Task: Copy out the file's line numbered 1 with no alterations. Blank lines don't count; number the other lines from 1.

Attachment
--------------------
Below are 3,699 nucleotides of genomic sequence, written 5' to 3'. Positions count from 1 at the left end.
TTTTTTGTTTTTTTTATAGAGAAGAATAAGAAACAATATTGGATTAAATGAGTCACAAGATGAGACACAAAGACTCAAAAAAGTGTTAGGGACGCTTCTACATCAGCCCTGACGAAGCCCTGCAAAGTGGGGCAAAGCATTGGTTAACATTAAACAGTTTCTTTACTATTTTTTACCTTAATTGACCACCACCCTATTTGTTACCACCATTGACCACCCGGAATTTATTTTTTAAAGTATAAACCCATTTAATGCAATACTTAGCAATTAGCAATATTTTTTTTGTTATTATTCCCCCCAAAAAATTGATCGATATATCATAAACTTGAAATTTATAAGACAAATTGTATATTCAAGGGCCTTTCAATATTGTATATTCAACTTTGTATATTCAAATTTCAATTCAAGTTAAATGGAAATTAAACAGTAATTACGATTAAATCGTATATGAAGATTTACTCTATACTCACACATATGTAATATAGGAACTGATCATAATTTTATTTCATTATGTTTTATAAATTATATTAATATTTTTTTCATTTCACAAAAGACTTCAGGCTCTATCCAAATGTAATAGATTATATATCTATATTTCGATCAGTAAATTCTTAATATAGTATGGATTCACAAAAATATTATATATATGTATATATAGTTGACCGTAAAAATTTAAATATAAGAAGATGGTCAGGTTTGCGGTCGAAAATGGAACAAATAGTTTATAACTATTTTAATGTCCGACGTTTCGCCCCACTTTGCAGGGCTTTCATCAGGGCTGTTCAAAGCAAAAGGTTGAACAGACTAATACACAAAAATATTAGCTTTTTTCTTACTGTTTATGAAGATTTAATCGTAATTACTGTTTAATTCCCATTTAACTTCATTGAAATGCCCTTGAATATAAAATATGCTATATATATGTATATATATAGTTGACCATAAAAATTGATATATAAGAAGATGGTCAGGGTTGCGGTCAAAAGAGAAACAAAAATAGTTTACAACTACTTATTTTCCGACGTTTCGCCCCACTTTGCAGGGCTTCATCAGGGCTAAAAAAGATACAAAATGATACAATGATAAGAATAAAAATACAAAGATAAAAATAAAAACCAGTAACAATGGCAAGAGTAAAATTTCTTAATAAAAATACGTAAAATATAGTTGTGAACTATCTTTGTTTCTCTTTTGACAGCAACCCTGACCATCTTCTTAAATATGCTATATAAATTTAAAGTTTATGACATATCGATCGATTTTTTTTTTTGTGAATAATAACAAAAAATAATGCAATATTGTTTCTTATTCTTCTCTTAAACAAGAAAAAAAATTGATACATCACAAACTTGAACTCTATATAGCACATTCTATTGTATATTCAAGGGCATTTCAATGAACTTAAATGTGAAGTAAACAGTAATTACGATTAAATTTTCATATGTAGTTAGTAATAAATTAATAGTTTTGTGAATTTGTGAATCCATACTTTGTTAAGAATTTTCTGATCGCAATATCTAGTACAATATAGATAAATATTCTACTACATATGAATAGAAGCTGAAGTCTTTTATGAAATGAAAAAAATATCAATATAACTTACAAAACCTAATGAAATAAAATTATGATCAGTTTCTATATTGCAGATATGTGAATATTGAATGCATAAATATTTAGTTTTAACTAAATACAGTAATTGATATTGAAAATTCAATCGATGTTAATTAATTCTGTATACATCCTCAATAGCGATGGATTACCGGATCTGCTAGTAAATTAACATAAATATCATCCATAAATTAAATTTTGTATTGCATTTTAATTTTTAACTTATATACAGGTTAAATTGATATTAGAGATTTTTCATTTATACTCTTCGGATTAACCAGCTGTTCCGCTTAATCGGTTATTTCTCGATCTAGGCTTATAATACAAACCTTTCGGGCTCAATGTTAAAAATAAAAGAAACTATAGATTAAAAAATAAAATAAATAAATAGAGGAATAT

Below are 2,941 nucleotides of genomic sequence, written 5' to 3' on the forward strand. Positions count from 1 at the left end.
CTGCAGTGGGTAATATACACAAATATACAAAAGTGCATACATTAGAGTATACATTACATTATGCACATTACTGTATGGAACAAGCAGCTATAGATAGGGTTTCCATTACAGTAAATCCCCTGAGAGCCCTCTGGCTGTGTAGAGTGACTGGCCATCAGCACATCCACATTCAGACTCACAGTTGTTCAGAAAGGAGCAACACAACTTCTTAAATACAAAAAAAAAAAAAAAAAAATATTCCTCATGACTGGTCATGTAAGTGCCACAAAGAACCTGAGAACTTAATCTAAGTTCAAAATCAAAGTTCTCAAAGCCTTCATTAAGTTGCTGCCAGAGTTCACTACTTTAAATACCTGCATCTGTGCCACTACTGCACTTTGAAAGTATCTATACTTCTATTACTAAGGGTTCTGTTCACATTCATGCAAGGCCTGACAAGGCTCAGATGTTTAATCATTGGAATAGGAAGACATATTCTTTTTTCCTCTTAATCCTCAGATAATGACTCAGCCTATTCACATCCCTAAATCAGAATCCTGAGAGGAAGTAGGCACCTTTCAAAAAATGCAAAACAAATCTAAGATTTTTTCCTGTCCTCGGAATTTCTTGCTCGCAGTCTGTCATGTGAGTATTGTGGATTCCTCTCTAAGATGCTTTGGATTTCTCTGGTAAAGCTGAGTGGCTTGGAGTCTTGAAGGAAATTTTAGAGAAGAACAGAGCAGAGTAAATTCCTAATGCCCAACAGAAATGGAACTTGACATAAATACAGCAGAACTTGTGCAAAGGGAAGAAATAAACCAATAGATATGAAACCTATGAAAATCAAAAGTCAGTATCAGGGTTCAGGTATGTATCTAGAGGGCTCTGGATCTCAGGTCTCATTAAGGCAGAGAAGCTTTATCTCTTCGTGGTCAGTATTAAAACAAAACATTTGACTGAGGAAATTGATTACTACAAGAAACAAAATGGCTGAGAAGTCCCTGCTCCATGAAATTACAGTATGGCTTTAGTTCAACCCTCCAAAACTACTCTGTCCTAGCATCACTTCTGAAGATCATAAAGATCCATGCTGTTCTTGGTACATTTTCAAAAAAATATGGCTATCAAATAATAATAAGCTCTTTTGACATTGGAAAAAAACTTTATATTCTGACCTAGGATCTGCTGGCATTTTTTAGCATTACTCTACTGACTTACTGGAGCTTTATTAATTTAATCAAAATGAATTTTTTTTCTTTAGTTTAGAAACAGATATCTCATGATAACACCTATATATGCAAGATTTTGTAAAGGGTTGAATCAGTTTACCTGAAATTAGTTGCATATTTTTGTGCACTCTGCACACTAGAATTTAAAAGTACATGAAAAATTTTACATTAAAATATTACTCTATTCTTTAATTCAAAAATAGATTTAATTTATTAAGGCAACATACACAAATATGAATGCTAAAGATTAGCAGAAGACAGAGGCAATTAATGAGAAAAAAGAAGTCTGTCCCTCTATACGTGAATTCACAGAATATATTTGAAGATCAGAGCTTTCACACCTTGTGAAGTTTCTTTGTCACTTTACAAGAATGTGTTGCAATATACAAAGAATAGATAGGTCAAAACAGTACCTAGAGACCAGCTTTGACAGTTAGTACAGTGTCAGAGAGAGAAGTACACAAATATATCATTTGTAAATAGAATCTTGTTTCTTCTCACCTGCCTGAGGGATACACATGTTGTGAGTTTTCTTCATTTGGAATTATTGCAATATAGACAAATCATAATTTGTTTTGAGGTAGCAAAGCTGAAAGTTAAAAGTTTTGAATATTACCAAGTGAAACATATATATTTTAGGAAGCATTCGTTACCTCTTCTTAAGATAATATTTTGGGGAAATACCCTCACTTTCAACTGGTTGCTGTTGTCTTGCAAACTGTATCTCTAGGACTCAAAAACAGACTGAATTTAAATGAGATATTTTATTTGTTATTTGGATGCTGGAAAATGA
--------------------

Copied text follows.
Below are 3,699 nucleotides of genomic sequence, written 5' to 3'. Positions count from 1 at the left end.